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Cenote Diving Part 2 – Little Angel

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Read Part 1 here.

I recently learned that Buddhists do not believe in happiness. Instead, they assert that the general ‘suffering’ of life or ‘dukkha’ as they refer to it is something that we all should acknowledge and work hard each day to accept. It is the absence of dukkha that the rest of us would recognise as happiness. 5000 miles away from the grey skies of England and my cluttered desk lay the placid waters of Angelita Cenote, and upon seeing her I am filled with a sense of calm serenity. As we prepare to slip beneath the green water of a sink-hole nestled quietly in the jungles of Riviera Maya, it is safe to say that there will be no dukkha for us here today.

Luis is leading what will turn out to be an unforgettable dive; Angelita or ‘little angel’ is unique and difficult to justifiably describe. His briefing by the edge of the glorious fresh water pool fills us with nervous anticipation as we are reliably told from someone who has dived the Cenotes for close to twenty years that this is by far his favourite. We will reach a depth of 40m; regarded the maximum one should safely go on a single tank of air. During our descent we will lose sight of each other as the sunlight cannot penetrate the layer of mulshy water after 30m or so. Due to the nitrogen in our system, the depth of the dive and the overall freakiness of the dive site itself, Luis explains to us that everyone suffers from nitrogen narcosis when taking on Angelita; a condition that temporarily renders a diver feeling somewhat drunk and light headed. We will get ‘narked’ today. This dive, he tells us, will separate the men from the boys.

After more than 500 dives in locations all over the World, this is the first time I recall feeling slightly anxious since my early training dives more than a decade ago. Anxious, but utterly excited.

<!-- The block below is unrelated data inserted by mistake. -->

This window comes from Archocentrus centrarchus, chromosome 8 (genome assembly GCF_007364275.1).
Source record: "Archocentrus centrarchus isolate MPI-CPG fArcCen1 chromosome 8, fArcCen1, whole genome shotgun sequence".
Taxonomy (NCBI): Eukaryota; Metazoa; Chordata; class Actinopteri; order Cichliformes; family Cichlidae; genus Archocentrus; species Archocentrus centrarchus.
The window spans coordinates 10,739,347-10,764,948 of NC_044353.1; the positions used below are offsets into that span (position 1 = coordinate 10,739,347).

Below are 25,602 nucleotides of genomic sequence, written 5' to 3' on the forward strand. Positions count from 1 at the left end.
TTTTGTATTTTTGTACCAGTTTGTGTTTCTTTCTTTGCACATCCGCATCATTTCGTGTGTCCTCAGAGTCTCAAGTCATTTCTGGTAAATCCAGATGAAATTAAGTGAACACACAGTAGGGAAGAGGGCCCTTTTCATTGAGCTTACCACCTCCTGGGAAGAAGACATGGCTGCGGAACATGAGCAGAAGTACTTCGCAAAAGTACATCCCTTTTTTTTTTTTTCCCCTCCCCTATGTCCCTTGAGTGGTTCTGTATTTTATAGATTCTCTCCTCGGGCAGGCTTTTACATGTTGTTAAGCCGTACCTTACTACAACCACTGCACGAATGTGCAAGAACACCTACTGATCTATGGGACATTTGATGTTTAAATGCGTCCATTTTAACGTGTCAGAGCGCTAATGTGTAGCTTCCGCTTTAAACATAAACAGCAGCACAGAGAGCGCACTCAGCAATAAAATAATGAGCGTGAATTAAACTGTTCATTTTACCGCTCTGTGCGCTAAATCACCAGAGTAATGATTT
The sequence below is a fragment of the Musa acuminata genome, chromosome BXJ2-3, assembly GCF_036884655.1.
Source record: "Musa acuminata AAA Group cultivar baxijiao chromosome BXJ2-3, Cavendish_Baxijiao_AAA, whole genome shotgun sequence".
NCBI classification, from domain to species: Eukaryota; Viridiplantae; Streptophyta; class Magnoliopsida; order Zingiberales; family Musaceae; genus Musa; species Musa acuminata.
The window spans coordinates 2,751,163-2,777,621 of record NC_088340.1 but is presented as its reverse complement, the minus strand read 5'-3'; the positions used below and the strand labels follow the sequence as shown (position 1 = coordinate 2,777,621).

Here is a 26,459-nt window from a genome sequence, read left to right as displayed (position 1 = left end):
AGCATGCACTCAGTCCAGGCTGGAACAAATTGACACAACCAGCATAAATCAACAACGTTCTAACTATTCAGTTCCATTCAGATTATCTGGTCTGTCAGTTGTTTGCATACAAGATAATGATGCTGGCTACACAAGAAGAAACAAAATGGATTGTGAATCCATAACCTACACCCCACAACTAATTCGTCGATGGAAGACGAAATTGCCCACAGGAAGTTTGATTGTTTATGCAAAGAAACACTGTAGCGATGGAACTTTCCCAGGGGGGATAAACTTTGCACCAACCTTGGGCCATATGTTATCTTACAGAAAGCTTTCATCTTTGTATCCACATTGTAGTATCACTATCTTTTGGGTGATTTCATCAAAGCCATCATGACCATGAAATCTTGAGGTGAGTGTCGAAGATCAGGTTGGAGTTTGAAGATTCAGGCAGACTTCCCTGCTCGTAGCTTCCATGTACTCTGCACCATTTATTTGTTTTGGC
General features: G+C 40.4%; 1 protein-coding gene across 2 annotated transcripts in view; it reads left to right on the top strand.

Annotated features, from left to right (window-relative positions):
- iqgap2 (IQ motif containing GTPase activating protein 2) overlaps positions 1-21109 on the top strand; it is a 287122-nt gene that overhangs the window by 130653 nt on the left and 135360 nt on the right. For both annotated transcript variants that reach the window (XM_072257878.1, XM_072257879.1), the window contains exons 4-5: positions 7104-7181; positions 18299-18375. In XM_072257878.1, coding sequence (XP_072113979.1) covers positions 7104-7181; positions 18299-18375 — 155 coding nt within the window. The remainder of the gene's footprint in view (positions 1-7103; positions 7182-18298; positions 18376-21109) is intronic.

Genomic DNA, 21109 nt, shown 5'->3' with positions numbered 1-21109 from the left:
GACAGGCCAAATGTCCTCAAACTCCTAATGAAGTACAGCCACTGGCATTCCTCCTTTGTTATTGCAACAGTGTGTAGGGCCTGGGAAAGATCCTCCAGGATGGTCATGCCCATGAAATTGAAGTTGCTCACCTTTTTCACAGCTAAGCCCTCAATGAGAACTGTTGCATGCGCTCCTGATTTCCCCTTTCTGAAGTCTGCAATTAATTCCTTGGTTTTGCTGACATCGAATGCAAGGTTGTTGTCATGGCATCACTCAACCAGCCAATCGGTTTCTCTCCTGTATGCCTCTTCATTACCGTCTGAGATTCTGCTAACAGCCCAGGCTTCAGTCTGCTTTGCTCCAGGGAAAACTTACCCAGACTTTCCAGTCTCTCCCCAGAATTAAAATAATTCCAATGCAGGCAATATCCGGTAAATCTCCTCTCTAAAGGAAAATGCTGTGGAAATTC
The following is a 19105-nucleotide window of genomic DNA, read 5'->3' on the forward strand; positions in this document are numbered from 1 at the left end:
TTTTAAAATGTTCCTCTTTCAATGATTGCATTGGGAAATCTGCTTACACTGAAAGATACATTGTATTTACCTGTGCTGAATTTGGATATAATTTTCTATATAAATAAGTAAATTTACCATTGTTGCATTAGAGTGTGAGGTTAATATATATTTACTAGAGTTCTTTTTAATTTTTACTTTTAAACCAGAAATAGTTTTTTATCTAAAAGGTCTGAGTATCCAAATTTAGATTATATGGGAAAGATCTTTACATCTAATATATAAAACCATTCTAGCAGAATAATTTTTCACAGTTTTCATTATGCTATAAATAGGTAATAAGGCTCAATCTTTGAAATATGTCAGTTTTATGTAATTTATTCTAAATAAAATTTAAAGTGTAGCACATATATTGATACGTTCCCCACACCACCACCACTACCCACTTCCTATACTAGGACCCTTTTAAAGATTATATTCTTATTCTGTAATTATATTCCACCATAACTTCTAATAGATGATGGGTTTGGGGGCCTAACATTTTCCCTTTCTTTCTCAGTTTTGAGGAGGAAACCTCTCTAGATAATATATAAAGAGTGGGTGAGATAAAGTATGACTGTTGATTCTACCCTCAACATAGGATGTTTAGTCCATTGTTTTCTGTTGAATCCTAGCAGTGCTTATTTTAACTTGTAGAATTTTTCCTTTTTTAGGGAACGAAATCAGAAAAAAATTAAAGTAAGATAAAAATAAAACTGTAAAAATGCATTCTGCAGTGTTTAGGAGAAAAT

Laden with cameras, Sam and I step carefully into the water by a small wooden platform on one side of the Cenote while Luis plunges in from a higher point on the opposite fringe of the spherical swamp-like sink hole. We float to meet in the centre and take a look around us. We are in no hurry. Birds can be heard singing to each other in the trees that surround Angelita and dragonflies dance around our heads just inches from the water’s surface. We smile, nod and signal that we are ready to begin our descent.

OLYMPUS DIGITAL CAMERA

The broken branches of gnarled trees waste no time in presenting themselves beneath us. It is as though a long forgotten forest has slipped beneath the water for only a fortunate few to witness. Our descent deepens through a foggy haze of particle rich water and seconds later the light leaves us as if a switch has been flicked off unannounced.

Blackness…

If not for the narrow beam of light from our torches, complete darkness surrounds us. Scattered on the Cenote floor are leaves of brown and yellow. We navigate around the protruding branches. Sam will later tell me that it is at this point that the narcosis set in. I don’t recall getting ‘narked’ but I certainly had a strange feeling. The previous day I had dived a Cenote called Chac Mool without Sam; I would later describe it to her as the setting for Indiana Jones if it were to be filmed underwater. On a similar note, Angelita stirs up evocative comparisons of Sleepy Hollow or better yet, Alice in Wonderland, only a much darker version than even Tim Burton’s re-make. Like Alice, we are now falling down the rabbit hole. Whether up might be down is almost impossible to tell… light creeps back to us; the fog of the dense water all around does its best to convince us that we are not diving at all. Instead we emerge from a cloud, flying through the forgotten forest in water that could be air.